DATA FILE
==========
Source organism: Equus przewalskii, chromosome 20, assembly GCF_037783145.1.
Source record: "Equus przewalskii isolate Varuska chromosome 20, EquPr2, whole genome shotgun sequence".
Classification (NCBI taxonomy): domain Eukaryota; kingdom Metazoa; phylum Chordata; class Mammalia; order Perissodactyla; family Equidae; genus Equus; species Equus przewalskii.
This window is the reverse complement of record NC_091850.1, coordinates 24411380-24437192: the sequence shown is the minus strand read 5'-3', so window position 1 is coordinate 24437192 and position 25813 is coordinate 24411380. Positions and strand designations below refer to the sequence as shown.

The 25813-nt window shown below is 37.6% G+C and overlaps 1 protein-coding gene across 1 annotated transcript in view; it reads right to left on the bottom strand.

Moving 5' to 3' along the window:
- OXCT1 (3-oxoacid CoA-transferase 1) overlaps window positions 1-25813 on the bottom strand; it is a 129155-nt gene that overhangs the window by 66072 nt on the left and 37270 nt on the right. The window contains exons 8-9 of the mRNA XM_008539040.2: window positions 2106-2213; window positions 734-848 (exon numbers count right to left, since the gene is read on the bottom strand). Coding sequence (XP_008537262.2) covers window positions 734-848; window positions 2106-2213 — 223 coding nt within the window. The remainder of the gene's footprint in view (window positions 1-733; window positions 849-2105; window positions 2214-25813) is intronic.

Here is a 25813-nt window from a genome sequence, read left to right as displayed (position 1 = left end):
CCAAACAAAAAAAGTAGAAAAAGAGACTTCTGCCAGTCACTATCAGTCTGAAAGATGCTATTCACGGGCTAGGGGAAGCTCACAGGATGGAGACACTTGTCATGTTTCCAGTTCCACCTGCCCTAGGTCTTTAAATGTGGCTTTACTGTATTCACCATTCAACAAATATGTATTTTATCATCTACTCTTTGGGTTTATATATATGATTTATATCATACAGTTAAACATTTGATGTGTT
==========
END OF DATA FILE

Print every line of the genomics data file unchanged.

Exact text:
Source organism: Equus przewalskii, chromosome 20, assembly GCF_037783145.1.
Source record: "Equus przewalskii isolate Varuska chromosome 20, EquPr2, whole genome shotgun sequence".
Classification (NCBI taxonomy): domain Eukaryota; kingdom Metazoa; phylum Chordata; class Mammalia; order Perissodactyla; family Equidae; genus Equus; species Equus przewalskii.
This window is the reverse complement of record NC_091850.1, coordinates 24411380-24437192: the sequence shown is the minus strand read 5'-3', so window position 1 is coordinate 24437192 and position 25813 is coordinate 24411380. Positions and strand designations below refer to the sequence as shown.

The 25813-nt window shown below is 37.6% G+C and overlaps 1 protein-coding gene across 1 annotated transcript in view; it reads right to left on the bottom strand.

Moving 5' to 3' along the window:
- OXCT1 (3-oxoacid CoA-transferase 1) overlaps window positions 1-25813 on the bottom strand; it is a 129155-nt gene that overhangs the window by 66072 nt on the left and 37270 nt on the right. The window contains exons 8-9 of the mRNA XM_008539040.2: window positions 2106-2213; window positions 734-848 (exon numbers count right to left, since the gene is read on the bottom strand). Coding sequence (XP_008537262.2) covers window positions 734-848; window positions 2106-2213 — 223 coding nt within the window. The remainder of the gene's footprint in view (window positions 1-733; window positions 849-2105; window positions 2214-25813) is intronic.

Here is a 25813-nt window from a genome sequence, read left to right as displayed (position 1 = left end):
CCAAACAAAAAAAGTAGAAAAAGAGACTTCTGCCAGTCACTATCAGTCTGAAAGATGCTATTCACGGGCTAGGGGAAGCTCACAGGATGGAGACACTTGTCATGTTTCCAGTTCCACCTGCCCTAGGTCTTTAAATGTGGCTTTACTGTATTCACCATTCAACAAATATGTATTTTATCATCTACTCTTTGGGTTTATATATATGATTTATATCATACAGTTAAACATTTGATGTGTT